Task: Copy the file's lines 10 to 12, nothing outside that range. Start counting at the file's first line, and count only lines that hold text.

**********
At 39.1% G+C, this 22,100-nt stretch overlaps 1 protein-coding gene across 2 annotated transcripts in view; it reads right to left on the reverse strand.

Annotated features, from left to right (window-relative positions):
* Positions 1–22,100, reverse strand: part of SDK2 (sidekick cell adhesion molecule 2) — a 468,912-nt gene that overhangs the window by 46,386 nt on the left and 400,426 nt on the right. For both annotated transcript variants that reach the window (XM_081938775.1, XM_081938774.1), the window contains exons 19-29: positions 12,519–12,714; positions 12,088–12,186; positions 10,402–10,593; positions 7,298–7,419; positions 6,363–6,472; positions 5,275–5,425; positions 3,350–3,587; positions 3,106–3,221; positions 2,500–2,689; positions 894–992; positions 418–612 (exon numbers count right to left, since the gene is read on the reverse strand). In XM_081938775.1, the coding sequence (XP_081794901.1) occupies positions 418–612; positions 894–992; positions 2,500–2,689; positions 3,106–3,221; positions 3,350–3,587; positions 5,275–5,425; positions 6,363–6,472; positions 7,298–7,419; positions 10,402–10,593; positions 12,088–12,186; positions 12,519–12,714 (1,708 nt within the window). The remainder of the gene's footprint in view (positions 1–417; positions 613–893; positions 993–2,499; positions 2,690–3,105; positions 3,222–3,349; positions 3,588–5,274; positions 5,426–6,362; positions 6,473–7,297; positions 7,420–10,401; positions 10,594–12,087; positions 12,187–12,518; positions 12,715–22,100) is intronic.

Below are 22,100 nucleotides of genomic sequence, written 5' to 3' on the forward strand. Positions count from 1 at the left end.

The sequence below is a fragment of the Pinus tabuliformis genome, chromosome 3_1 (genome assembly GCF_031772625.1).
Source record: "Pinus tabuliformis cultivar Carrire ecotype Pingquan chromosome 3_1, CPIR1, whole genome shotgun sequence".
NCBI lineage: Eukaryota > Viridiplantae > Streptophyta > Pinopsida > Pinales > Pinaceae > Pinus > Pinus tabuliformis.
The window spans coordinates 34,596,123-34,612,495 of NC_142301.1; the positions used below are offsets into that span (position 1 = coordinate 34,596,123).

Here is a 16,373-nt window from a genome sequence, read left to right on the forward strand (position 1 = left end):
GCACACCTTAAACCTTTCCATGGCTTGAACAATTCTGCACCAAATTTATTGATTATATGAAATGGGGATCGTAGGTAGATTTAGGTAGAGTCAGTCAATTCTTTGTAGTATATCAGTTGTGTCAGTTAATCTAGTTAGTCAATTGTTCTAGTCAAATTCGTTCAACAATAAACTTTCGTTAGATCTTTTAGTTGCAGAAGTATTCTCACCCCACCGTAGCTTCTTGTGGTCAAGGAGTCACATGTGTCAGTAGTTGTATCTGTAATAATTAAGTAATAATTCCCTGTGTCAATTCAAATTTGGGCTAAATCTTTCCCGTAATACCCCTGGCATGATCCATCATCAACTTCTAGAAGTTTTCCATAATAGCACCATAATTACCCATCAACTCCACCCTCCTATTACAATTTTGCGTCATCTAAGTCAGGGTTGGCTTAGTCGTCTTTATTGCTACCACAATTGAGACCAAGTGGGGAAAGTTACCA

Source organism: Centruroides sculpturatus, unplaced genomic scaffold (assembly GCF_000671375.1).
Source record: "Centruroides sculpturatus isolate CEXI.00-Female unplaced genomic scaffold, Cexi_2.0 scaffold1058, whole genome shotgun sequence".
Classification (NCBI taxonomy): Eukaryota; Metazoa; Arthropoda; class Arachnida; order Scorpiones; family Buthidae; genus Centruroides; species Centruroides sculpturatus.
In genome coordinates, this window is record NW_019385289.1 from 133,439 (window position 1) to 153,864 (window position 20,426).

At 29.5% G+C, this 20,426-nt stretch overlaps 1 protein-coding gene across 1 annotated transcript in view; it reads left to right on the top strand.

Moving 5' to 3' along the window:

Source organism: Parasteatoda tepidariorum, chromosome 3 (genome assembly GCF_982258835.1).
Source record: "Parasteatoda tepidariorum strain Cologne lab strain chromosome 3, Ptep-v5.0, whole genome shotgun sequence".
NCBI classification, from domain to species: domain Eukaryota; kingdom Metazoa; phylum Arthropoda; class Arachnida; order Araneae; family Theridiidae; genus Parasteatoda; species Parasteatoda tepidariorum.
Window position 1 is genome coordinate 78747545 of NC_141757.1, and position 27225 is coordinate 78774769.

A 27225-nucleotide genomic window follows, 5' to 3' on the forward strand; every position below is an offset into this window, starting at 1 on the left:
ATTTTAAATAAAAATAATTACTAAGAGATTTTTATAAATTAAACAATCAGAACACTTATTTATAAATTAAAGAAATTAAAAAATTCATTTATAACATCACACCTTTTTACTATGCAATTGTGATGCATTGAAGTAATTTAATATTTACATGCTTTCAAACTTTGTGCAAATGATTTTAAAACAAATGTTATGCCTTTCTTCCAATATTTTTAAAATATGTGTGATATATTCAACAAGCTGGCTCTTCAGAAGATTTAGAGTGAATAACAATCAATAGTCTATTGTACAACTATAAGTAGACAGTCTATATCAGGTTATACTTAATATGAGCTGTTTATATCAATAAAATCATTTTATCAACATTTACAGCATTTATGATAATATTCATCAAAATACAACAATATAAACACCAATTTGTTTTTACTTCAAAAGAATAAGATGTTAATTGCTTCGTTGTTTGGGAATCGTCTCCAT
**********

GCACACCTTAAACCTTTCCATGGCTTGAACAATTCTGCACCAAATTTATTGATTATATGAAATGGGGATCGTAGGTAGATTTAGGTAGAGTCAGTCAATTCTTTGTAGTATATCAGTTGTGTCAGTTAATCTAGTTAGTCAATTGTTCTAGTCAAATTCGTTCAACAATAAACTTTCGTTAGATCTTTTAGTTGCAGAAGTATTCTCACCCCACCGTAGCTTCTTGTGGTCAAGGAGTCACATGTGTCAGTAGTTGTATCTGTAATAATTAAGTAATAATTCCCTGTGTCAATTCAAATTTGGGCTAAATCTTTCCCGTAATACCCCTGGCATGATCCATCATCAACTTCTAGAAGTTTTCCATAATAGCACCATAATTACCCATCAACTCCACCCTCCTATTACAATTTTGCGTCATCTAAGTCAGGGTTGGCTTAGTCGTCTTTATTGCTACCACAATTGAGACCAAGTGGGGAAAGTTACCA

Source organism: Centruroides sculpturatus, unplaced genomic scaffold (assembly GCF_000671375.1).
Source record: "Centruroides sculpturatus isolate CEXI.00-Female unplaced genomic scaffold, Cexi_2.0 scaffold1058, whole genome shotgun sequence".